Like so many of us, I am consumed with thoughts of the future. I worry incessantly about the climate crisis, I am horrified by the mass extinction underway. I can’t stop thinking about where we are headed. The workings of our highly commercialized society seem surreal, even absurd. I lose sleep, I think in circles, about everything getting worse, about another species gone, about hottest years on record. I am noticing things I hadn’t before, and taking them to be alarming signs of change. To my eye the atmospheric light looks different, hazy, as if I’m already dreaming about a time past. In order to get through the day, I focus on other things. I drive my car, I buy cucumbers in plastic wrap. And then my thoughts snap back, and I wonder about my sanity.

I have children, so the very notion of future — the one we have wrought for ourselves — is one that panics, puzzles, and then outrages me.

My children skip school to go to die-ins, they talk pragmatically about not having their own children. They approach an understanding of what’s happening with the trepidation of approaching a monster. And it’s a monster we humans have created. How to explain that, to ourselves? And how to explain the inaction, and the outright denial, the wrapping of defences around ourselves, in response? How to understand our continued commitment — here, in the relatively affluent communities of North America — to living as if there were no tomorrow, to our rapacious appetites, to eating, travelling, accumulating, and spreading out over all available natural space, as if it were a birthright, as if it were our destiny? As if devouring, and then making and acquiring and throwing out more and more stuff were indications of our success, as a species?

I have been dogged by these questions. And I am fascinated. Why do we behave the way we do, even if we know the behaviour leads to ruin? And how is it (what is the process) that we come to understand or truly see an issue, and then what does it take for us to respond accordingly? Why does this self-made predicament seem so intractable? Because it is self-made, and is implicit in the damaging and overreaching ways we have been living, which we are unable or unwilling to reassess? Why are we unable and unwilling? Is this who we are, as humans? Has self-destruction been in our DNA from the beginning?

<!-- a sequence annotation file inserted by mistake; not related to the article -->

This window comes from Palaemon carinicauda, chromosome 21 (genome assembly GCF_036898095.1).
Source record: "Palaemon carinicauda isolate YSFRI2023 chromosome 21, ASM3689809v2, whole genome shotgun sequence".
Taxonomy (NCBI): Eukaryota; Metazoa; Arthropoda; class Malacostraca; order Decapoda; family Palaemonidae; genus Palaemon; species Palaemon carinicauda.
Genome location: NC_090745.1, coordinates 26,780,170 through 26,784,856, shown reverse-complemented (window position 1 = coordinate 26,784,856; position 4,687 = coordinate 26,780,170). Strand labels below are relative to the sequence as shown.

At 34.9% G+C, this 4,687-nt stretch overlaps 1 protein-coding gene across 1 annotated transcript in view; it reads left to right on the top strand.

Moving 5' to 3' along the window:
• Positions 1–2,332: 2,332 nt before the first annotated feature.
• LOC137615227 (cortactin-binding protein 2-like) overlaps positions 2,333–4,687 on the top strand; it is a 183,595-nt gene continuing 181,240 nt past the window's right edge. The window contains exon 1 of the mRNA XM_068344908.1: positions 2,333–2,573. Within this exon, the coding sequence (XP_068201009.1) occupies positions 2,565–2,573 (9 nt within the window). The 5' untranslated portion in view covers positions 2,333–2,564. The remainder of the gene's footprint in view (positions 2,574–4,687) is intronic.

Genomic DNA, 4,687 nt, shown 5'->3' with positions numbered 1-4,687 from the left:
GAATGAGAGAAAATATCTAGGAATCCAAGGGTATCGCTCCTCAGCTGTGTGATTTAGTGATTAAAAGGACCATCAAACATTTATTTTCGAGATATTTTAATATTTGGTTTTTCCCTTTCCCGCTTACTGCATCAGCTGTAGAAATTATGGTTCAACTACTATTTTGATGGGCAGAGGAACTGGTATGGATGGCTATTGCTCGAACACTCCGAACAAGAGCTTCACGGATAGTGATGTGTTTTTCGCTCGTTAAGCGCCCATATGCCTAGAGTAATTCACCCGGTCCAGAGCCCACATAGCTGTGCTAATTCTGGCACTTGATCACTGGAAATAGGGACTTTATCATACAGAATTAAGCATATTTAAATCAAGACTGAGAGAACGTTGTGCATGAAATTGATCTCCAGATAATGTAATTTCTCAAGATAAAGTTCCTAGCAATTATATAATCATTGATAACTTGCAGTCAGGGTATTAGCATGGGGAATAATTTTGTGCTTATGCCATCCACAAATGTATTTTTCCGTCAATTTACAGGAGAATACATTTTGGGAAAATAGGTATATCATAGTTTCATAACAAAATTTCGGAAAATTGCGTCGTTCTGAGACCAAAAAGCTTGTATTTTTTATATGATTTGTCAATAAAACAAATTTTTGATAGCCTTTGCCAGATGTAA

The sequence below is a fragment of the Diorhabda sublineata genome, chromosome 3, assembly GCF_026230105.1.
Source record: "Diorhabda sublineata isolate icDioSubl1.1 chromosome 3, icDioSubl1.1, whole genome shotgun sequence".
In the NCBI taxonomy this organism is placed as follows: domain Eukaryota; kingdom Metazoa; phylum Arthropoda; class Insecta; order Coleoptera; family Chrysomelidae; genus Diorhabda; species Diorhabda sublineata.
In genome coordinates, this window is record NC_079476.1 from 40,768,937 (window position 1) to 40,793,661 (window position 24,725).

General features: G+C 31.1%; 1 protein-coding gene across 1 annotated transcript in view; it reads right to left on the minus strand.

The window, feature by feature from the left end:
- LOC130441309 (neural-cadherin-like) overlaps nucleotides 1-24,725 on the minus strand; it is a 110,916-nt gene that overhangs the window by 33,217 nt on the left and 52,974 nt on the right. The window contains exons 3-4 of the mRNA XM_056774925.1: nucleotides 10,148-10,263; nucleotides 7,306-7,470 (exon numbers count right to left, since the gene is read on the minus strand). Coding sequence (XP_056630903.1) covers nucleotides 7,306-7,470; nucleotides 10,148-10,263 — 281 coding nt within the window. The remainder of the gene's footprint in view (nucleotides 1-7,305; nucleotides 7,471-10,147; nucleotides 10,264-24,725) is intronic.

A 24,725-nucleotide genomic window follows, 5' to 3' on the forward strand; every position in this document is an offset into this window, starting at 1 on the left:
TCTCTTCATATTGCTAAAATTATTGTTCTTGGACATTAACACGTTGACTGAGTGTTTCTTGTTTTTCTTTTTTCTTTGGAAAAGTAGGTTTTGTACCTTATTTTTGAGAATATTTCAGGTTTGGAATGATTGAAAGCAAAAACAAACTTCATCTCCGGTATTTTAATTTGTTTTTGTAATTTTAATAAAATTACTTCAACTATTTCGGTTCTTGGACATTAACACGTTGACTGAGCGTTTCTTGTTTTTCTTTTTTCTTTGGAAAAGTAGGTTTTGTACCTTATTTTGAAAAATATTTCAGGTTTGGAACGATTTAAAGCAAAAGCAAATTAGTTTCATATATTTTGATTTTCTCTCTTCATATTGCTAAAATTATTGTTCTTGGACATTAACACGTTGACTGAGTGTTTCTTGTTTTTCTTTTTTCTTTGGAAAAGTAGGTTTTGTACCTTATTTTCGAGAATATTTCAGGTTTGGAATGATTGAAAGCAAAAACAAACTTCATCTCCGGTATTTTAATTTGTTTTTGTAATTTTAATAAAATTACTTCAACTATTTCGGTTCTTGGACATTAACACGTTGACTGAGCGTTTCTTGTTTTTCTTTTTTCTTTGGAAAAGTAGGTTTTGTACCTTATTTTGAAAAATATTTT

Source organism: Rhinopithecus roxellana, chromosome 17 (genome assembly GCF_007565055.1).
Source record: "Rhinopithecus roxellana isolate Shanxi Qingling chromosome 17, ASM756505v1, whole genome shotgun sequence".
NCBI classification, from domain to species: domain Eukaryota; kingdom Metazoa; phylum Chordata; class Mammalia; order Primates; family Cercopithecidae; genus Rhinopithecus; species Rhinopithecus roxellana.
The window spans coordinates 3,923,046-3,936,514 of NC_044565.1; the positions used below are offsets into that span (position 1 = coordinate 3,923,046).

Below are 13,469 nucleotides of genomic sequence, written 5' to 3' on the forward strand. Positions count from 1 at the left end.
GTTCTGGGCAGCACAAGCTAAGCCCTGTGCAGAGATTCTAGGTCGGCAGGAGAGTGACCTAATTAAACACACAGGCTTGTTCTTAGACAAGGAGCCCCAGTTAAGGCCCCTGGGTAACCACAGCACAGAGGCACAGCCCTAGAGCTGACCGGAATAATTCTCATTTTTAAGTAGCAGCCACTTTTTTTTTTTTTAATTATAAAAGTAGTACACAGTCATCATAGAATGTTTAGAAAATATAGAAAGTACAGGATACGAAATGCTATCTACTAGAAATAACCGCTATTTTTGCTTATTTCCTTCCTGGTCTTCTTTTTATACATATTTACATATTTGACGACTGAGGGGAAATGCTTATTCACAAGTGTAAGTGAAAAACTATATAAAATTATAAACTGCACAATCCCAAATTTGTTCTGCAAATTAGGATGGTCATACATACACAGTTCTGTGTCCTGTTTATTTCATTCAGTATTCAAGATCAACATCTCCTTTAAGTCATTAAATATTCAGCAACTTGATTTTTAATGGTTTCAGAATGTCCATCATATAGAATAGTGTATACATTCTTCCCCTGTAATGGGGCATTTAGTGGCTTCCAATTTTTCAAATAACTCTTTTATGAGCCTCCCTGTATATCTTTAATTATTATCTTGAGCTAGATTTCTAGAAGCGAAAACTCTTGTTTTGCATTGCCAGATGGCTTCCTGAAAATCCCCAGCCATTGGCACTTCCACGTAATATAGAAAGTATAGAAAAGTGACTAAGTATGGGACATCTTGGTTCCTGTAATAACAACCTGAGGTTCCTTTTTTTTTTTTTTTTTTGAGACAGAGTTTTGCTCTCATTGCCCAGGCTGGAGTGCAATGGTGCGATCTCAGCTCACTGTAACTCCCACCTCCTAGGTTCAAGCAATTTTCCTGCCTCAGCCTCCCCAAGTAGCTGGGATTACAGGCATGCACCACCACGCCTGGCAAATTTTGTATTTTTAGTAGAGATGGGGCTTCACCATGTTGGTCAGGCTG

In my professional life I read a lot of stories. I consider how they work, what the authors want them to be, and how to make them more convincing, how to make them get under the reader’s skin. And I know that many writers are consumed as I am consumed, with worry, with horror, with questions about the ecological collapse we are in the midst of. And so, I wonder, why has art seemed — in some respects — slow or unequal to the task of taking on this existential threat? Why are all the stories not about it? Or, maybe the question is, why are the stories that do exist not resonating in a way that is making us see, and then act? Because if we could truly see, wouldn’t we act? (The jury is still out on that one.)

I believe in the unique ability art has to slip reality in sideways, so that when we experience a work of art, we feel we’re inhabiting the truth of something. We get it. And once we’ve got it, and once our feelings and thoughts are engaged in this new reality, they sometimes change. We might resolve to do new things, in the face of what we now know. We might see value in things we hadn’t before.

Art can push us, can open up questions we need opened, can reflect realities we have previously been unable to truly inhabit.

I have long wanted to start a project with my artist brother, based on the idea of how we each communicate. I am more at ease with writing; he has a facility with images. Maybe I could write something, and he could reply with a drawing. I wondered, how would that change our communication, using the modes of self-expression we each feel most comfortable in — how would it make it richer, or allow us to say things we might otherwise not?

The idea of the project with my brother led to a curiosity, an excitement, about how artists would communicate with each other, in their own languages — that of their individual disciplines. How might a visual artist create something that sparks something in a writer, who writes something that sparks something in a poet — and thus how might a larger conversation be moved? Would a back and forth allow artists to get closer, through novel, unexpected, dynamic access points and sticky intersections, to certain ideas? Would conversations through art open new pathways? I am compelled by the idea that connections like these could create sparks, raise questions, up the ante, pull others in.

And would that exchange form a community? I think it might. And I am confident that this community would ask pertinent questions, in and through and about their artistic practice — and in so doing would push narratives and art forms into new and necessary territory.

Maybe these narratives will get us closer to how we’re feeling and thinking, and then also to ideas that we have to start dwelling on and in, about how we live, and how we will live, about our attitudes to the natural and built environments and our place in each, about what we feel we deserve in this life, even what constitutes a good life.

I think we need new stories, or maybe it’s old stories. Maybe we need new art forms to communicate even small glimpses of what we’re heading toward. I certainly think we need a new understanding of ourselves. Maybe we aren’t here to conquer. Maybe we’re here to connect.

Bethany Gibson